OCWD illustrates the importance of a public relations strategy for implementation of recharge projects at the intersection of recycled water and drinking water supply. Proposals to use highly treated wastewater for public water supply have been derailed by public opposition in other areas [33]. OCWD’s strategy to avoid similar opposition has included a range of activities to develop legitimacy with the public over time, which resulted in a lack of concerted opposition to the GWRS. These efforts included, but went far beyond, public campaigns designed to foster consumer acceptance, which have in some cases failed to support viable potable reuse projects [34].

OCWD engaged in a portfolio of activities that developed legitimacy [34]. For example, OCWD not only engaged in targeted outreach and education campaigns but also developed emergency intervention and quality monitoring plans, framed potable reuse as recycling and groundwater protection, and had OCWD management personally involved in engagement with the community.

One of the crucial outcomes of OCWD’s outreach efforts was to build trust and confidence through operations consistent with local social norms [35]. A concrete illustration of the importance of trust came during the discovery of NDMA in OCWD’s treatment train in 2000, described above. The utility not only responded promptly by shutting down wells with the contaminant and adding ultraviolet light with hydrogen peroxide to its treatment process to destroy NDMA, it maintained the public’s trust by doing so in a transparent way, while taking the opportunity to prove its technical competence, further boosting the legitimacy of OCWD and its reuse operations [36].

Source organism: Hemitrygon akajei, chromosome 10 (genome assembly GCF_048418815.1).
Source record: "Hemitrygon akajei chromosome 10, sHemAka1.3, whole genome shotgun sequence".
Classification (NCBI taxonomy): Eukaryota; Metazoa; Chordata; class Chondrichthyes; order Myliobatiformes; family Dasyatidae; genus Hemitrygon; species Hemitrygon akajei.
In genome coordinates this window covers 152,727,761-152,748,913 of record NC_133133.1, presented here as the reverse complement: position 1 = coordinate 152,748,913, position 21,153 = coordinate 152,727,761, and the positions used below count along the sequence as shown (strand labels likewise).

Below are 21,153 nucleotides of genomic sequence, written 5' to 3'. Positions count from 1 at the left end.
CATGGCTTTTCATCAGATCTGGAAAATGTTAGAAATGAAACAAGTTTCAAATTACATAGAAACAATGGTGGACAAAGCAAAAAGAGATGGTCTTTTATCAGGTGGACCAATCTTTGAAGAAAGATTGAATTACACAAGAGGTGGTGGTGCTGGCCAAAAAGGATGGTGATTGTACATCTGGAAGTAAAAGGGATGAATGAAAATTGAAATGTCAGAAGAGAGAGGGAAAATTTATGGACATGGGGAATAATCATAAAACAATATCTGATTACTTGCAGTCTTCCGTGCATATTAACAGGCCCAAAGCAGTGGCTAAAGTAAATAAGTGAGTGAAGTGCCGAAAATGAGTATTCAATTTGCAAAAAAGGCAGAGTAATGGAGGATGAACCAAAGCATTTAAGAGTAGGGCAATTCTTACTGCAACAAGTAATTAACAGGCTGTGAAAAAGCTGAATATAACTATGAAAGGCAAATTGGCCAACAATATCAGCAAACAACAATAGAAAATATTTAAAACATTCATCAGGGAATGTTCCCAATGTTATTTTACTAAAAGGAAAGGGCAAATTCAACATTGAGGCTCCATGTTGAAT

These efforts resulted in both positive local media coverage and a favorable public image. The successful operation of Water Factory 21 for many years further helped gain public support for its replacement with GWRS. The success of GWRS, in turn, has played a role in increasing public acceptance of water reuse in other communities in California and beyond.